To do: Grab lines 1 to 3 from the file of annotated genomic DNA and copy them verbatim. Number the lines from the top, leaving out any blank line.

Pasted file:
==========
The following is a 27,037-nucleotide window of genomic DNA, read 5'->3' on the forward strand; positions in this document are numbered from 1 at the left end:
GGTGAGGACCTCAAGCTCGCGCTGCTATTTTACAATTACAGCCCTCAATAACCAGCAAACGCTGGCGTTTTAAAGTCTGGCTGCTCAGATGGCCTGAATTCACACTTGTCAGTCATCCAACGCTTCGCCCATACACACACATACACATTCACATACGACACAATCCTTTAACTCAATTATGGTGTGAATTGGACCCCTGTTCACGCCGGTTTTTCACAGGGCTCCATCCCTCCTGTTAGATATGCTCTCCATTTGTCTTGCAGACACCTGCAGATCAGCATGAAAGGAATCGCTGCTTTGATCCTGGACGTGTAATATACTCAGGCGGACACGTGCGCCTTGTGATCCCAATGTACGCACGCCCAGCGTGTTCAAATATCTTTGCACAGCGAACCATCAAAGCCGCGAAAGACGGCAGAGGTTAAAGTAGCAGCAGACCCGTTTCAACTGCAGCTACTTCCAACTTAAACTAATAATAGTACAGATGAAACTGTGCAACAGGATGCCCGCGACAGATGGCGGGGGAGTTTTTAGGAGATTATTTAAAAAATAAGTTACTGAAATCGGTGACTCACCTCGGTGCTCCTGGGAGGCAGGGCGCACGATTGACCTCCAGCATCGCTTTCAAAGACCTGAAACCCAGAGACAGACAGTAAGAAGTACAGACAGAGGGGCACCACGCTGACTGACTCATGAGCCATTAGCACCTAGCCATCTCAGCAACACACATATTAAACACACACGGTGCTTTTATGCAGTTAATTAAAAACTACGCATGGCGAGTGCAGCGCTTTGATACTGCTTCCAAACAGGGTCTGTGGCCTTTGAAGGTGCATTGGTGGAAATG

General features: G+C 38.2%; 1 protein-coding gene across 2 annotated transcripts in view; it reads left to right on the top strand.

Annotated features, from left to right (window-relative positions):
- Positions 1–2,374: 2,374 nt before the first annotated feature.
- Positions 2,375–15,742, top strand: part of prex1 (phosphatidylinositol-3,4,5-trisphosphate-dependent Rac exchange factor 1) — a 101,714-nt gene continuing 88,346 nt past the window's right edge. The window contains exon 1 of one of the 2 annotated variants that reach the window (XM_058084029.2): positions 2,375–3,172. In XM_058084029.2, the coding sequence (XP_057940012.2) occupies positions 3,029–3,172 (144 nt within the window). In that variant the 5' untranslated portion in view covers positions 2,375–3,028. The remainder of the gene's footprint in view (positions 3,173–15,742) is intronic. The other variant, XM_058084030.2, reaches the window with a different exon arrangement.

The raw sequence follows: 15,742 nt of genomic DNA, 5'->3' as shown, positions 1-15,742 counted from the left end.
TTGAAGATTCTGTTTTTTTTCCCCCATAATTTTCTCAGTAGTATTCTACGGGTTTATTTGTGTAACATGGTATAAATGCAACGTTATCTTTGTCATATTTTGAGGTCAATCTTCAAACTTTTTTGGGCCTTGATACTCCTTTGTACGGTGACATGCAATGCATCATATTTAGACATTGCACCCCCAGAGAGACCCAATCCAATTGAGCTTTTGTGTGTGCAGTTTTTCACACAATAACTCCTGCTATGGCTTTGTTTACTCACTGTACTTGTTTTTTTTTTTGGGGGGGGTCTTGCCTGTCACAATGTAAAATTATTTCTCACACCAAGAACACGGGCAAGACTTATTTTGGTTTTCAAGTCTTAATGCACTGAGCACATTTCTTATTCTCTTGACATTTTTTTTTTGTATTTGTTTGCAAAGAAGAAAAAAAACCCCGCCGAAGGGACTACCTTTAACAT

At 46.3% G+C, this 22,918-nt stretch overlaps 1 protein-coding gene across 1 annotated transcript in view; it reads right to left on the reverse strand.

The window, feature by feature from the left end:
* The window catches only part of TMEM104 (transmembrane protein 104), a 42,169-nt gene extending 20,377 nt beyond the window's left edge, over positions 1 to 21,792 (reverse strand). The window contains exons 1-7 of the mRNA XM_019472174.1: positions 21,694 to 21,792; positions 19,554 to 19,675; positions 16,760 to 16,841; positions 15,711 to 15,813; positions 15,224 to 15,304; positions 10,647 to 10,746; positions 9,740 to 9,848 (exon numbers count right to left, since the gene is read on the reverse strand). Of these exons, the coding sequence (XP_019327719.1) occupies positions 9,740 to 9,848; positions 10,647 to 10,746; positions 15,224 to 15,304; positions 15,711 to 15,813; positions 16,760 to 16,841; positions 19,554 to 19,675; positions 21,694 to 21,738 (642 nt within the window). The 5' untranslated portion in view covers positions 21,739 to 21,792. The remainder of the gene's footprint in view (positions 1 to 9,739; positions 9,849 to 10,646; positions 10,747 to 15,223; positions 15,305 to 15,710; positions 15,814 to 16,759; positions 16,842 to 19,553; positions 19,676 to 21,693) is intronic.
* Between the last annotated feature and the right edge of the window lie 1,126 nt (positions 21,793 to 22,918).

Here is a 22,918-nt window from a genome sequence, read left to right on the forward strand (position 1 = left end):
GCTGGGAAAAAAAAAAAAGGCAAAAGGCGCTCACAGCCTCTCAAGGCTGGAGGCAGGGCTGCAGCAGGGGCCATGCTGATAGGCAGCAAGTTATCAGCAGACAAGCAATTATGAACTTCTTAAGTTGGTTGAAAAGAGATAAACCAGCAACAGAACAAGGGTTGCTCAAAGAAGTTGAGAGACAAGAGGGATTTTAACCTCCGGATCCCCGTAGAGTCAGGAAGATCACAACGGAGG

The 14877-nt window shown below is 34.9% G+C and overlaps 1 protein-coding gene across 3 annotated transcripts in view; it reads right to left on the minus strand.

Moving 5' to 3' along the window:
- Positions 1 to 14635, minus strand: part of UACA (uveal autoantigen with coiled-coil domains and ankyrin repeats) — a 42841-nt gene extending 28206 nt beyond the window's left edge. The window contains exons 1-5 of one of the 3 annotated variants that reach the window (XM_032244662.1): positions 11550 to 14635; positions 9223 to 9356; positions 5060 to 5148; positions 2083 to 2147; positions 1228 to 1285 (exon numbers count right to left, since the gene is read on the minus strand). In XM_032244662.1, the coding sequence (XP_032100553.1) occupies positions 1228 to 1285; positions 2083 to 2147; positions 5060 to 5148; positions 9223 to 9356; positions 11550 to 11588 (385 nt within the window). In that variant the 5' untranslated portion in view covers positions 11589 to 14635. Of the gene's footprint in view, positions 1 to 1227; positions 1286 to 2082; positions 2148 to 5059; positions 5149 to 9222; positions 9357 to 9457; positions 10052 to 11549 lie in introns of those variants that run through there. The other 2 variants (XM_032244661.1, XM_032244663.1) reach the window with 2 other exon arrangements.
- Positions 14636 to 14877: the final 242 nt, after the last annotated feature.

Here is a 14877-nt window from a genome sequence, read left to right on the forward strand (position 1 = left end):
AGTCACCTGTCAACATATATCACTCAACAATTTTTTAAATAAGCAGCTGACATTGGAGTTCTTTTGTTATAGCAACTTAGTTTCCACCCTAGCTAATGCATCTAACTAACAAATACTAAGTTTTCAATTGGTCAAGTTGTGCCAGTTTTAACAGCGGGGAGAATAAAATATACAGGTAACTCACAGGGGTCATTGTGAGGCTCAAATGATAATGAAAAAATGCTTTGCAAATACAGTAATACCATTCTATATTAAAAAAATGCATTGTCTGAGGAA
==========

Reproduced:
The following is a 27,037-nucleotide window of genomic DNA, read 5'->3' on the forward strand; positions in this document are numbered from 1 at the left end:
GGTGAGGACCTCAAGCTCGCGCTGCTATTTTACAATTACAGCCCTCAATAACCAGCAAACGCTGGCGTTTTAAAGTCTGGCTGCTCAGATGGCCTGAATTCACACTTGTCAGTCATCCAACGCTTCGCCCATACACACACATACACATTCACATACGACACAATCCTTTAACTCAATTATGGTGTGAATTGGACCCCTGTTCACGCCGGTTTTTCACAGGGCTCCATCCCTCCTGTTAGATATGCTCTCCATTTGTCTTGCAGACACCTGCAGATCAGCATGAAAGGAATCGCTGCTTTGATCCTGGACGTGTAATATACTCAGGCGGACACGTGCGCCTTGTGATCCCAATGTACGCACGCCCAGCGTGTTCAAATATCTTTGCACAGCGAACCATCAAAGCCGCGAAAGACGGCAGAGGTTAAAGTAGCAGCAGACCCGTTTCAACTGCAGCTACTTCCAACTTAAACTAATAATAGTACAGATGAAACTGTGCAACAGGATGCCCGCGACAGATGGCGGGGGAGTTTTTAGGAGATTATTTAAAAAATAAGTTACTGAAATCGGTGACTCACCTCGGTGCTCCTGGGAGGCAGGGCGCACGATTGACCTCCAGCATCGCTTTCAAAGACCTGAAACCCAGAGACAGACAGTAAGAAGTACAGACAGAGGGGCACCACGCTGACTGACTCATGAGCCATTAGCACCTAGCCATCTCAGCAACACACATATTAAACACACACGGTGCTTTTATGCAGTTAATTAAAAACTACGCATGGCGAGTGCAGCGCTTTGATACTGCTTCCAAACAGGGTCTGTGGCCTTTGAAGGTGCATTGGTGGAAATG

General features: G+C 38.2%; 1 protein-coding gene across 2 annotated transcripts in view; it reads left to right on the top strand.